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A Name

by Dennis Trudell

       There is slight motion in my image of a frozen lake near
midnight in this country or Canada. It is known as Wolf Howl
Lake because long ago a white man said that as he looked
from a hill at its shape. There is a tavern at one edge of the
lake. At an opposite edge, a half-hour's walk from there on
snow and ice, is a cabin where a man lives alone. That's him
walking now: with some liquor inside, the size of a bug at this
distance. Inching across that gray oval, black forest above,
black sky with stars above that. The glow of tavern has
darkened two dozen of the man's steps ago. There is a dull
whistle of wind. From closer to him, my image would include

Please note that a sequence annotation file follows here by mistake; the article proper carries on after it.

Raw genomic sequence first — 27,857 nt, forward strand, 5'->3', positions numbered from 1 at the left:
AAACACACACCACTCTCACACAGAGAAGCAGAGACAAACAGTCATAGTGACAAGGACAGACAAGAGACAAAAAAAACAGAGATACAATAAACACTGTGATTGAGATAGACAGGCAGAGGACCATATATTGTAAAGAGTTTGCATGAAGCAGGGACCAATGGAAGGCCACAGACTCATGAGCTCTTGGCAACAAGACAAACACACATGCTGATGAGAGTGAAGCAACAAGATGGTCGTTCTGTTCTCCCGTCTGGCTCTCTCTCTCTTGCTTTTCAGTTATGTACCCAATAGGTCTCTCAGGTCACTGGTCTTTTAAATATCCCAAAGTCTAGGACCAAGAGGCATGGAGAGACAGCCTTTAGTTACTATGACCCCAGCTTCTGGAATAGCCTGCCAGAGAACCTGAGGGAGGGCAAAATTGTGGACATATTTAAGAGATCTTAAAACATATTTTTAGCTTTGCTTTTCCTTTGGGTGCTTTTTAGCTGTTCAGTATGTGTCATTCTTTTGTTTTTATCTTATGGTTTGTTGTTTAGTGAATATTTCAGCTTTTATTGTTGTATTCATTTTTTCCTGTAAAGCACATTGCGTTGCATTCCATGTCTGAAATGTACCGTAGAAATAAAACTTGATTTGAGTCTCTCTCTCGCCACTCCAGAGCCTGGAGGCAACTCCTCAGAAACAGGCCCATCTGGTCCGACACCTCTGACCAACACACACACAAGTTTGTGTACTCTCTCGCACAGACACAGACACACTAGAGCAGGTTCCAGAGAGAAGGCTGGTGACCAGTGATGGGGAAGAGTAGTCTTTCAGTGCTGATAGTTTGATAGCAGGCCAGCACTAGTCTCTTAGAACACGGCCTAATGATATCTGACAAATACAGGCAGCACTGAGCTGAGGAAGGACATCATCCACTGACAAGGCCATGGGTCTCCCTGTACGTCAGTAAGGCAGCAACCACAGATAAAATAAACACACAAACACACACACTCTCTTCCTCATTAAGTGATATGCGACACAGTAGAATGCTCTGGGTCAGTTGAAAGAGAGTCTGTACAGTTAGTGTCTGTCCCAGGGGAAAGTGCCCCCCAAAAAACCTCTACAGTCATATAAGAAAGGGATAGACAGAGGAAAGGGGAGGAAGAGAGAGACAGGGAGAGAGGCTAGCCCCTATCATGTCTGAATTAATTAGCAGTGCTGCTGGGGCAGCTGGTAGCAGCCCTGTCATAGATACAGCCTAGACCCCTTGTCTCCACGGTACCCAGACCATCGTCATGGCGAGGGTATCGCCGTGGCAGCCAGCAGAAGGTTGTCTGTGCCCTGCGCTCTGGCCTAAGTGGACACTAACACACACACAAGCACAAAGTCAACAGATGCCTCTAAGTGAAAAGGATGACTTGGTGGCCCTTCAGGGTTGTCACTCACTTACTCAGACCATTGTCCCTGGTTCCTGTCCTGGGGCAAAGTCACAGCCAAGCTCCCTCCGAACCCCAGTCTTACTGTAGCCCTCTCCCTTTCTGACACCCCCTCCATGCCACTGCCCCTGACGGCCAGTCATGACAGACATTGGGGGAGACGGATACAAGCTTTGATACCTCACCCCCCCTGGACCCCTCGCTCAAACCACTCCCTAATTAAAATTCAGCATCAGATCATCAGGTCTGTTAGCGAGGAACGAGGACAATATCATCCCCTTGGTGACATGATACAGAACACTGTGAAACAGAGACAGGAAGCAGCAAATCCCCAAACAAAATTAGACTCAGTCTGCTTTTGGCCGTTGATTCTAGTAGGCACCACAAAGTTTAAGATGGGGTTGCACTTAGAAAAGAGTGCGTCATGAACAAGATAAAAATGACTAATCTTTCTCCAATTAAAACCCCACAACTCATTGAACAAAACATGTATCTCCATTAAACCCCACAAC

the sound of boots; from closer still, the man's breaths. He
is about halfway across the lake, toward a short path to his
home, its fireplace, bed, table, framed photo of a somewhat
younger woman. He has walked this route home often, often
before. He has not heard a wolf or wolves howl in his life.
And yet he has never crossed this ice without being aware of
the name where his left boot touches, his right boot, left,
right . . . 


Dennis Trudell is the author of Fragments in Us: Recent & Earlier Poems (University of Wisconsin Press).  His stories and poems have appeared in many journals, including previously AGNI Online.  Trudell’s poems have been reprinted in more than twenty anthologies. (5/2011)

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